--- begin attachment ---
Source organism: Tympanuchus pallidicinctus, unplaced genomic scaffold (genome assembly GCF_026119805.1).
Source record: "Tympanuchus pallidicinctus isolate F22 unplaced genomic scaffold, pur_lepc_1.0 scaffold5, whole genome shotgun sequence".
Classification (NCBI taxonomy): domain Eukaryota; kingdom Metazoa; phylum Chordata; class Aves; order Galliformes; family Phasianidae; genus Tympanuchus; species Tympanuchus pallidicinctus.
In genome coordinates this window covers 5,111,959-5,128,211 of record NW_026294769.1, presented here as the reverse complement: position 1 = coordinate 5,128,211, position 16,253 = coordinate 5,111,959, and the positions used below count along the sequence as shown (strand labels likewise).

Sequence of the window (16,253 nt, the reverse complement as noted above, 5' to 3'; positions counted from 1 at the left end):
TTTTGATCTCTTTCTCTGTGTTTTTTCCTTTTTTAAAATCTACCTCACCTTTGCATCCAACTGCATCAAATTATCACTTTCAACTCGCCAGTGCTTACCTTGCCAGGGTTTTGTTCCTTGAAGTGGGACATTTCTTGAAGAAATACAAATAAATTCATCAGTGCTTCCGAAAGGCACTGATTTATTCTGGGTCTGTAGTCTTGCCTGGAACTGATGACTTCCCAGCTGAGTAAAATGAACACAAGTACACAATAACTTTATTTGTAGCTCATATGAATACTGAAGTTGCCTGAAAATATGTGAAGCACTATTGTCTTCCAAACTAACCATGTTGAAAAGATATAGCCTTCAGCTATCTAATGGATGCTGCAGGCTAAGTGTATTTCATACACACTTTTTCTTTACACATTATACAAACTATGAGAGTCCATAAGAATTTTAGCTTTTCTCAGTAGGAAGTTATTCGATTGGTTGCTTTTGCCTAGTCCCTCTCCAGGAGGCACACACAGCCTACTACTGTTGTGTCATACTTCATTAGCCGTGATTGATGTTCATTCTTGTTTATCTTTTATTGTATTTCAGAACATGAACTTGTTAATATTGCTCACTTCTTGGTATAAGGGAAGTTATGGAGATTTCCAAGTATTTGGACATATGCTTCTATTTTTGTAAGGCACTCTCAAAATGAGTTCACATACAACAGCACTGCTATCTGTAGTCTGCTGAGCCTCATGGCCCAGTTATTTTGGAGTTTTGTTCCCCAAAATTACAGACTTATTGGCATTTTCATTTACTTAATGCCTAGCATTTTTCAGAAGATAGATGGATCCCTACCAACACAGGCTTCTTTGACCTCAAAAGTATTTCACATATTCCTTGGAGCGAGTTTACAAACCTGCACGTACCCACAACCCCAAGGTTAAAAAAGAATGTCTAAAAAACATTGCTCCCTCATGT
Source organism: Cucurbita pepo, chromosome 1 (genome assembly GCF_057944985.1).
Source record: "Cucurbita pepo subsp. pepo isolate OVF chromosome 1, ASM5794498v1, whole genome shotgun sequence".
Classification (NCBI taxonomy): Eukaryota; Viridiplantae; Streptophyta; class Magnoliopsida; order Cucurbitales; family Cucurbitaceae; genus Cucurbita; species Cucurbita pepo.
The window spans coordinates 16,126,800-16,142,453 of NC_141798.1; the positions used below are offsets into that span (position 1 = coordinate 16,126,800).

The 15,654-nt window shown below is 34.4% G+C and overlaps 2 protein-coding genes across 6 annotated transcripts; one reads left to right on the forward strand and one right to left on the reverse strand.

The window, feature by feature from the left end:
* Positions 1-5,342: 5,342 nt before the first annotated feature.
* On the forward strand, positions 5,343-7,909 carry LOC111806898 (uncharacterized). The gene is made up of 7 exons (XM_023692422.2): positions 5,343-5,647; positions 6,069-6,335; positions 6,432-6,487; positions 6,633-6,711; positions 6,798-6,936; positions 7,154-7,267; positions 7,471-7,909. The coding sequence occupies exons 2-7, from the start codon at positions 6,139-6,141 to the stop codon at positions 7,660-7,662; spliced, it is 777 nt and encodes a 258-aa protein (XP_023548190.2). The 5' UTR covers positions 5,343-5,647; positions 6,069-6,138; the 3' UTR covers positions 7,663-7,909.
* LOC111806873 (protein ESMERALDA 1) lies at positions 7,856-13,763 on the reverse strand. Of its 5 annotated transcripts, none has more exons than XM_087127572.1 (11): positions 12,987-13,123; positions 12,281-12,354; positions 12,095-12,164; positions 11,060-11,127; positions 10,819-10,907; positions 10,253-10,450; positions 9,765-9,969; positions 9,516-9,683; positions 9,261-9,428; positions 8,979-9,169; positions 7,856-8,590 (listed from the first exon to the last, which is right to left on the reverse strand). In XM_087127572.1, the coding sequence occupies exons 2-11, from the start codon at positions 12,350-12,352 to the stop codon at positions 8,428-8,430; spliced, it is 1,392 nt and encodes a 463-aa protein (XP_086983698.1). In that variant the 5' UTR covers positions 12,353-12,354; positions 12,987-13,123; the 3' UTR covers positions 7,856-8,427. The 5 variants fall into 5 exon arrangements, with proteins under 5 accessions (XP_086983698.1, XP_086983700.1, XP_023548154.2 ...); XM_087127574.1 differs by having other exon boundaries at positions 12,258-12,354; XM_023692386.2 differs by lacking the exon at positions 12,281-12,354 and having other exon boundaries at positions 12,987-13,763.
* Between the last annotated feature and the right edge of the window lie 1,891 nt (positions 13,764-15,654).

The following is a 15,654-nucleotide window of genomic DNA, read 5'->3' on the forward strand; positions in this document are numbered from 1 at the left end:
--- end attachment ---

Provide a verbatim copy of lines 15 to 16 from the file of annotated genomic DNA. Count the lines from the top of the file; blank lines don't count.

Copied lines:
* LOC111806873 (protein ESMERALDA 1) lies at positions 7,856-13,763 on the reverse strand. Of its 5 annotated transcripts, none has more exons than XM_087127572.1 (11): positions 12,987-13,123; positions 12,281-12,354; positions 12,095-12,164; positions 11,060-11,127; positions 10,819-10,907; positions 10,253-10,450; positions 9,765-9,969; positions 9,516-9,683; positions 9,261-9,428; positions 8,979-9,169; positions 7,856-8,590 (listed from the first exon to the last, which is right to left on the reverse strand). In XM_087127572.1, the coding sequence occupies exons 2-11, from the start codon at positions 12,350-12,352 to the stop codon at positions 8,428-8,430; spliced, it is 1,392 nt and encodes a 463-aa protein (XP_086983698.1). In that variant the 5' UTR covers positions 12,353-12,354; positions 12,987-13,123; the 3' UTR covers positions 7,856-8,427. The 5 variants fall into 5 exon arrangements, with proteins under 5 accessions (XP_086983698.1, XP_086983700.1, XP_023548154.2 ...); XM_087127574.1 differs by having other exon boundaries at positions 12,258-12,354; XM_023692386.2 differs by lacking the exon at positions 12,281-12,354 and having other exon boundaries at positions 12,987-13,763.
* Between the last annotated feature and the right edge of the window lie 1,891 nt (positions 13,764-15,654).